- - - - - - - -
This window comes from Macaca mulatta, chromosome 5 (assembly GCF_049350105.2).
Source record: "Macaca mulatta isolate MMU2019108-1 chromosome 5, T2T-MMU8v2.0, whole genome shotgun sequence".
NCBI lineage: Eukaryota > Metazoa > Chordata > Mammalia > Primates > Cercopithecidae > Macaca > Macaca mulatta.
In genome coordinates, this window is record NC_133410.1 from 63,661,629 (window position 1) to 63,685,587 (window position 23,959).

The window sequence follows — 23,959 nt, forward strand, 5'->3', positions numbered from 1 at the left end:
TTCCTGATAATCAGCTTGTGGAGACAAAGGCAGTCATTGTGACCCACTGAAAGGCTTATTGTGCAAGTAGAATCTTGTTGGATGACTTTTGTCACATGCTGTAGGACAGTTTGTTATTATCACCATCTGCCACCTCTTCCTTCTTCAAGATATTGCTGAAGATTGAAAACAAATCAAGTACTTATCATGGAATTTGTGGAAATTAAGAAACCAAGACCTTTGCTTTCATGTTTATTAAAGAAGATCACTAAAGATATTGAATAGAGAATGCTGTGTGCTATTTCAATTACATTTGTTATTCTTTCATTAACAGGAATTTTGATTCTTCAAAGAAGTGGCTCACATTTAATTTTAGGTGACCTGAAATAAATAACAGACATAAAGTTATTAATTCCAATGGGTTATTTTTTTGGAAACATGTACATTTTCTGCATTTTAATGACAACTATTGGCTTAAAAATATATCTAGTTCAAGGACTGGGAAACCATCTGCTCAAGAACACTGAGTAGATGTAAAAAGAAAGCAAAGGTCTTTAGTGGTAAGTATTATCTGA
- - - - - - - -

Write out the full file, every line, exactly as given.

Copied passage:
This window comes from Macaca mulatta, chromosome 5 (assembly GCF_049350105.2).
Source record: "Macaca mulatta isolate MMU2019108-1 chromosome 5, T2T-MMU8v2.0, whole genome shotgun sequence".
NCBI lineage: Eukaryota > Metazoa > Chordata > Mammalia > Primates > Cercopithecidae > Macaca > Macaca mulatta.
In genome coordinates, this window is record NC_133410.1 from 63,661,629 (window position 1) to 63,685,587 (window position 23,959).

The window sequence follows — 23,959 nt, forward strand, 5'->3', positions numbered from 1 at the left end:
TTCCTGATAATCAGCTTGTGGAGACAAAGGCAGTCATTGTGACCCACTGAAAGGCTTATTGTGCAAGTAGAATCTTGTTGGATGACTTTTGTCACATGCTGTAGGACAGTTTGTTATTATCACCATCTGCCACCTCTTCCTTCTTCAAGATATTGCTGAAGATTGAAAACAAATCAAGTACTTATCATGGAATTTGTGGAAATTAAGAAACCAAGACCTTTGCTTTCATGTTTATTAAAGAAGATCACTAAAGATATTGAATAGAGAATGCTGTGTGCTATTTCAATTACATTTGTTATTCTTTCATTAACAGGAATTTTGATTCTTCAAAGAAGTGGCTCACATTTAATTTTAGGTGACCTGAAATAAATAACAGACATAAAGTTATTAATTCCAATGGGTTATTTTTTTGGAAACATGTACATTTTCTGCATTTTAATGACAACTATTGGCTTAAAAATATATCTAGTTCAAGGACTGGGAAACCATCTGCTCAAGAACACTGAGTAGATGTAAAAAGAAAGCAAAGGTCTTTAGTGGTAAGTATTATCTGA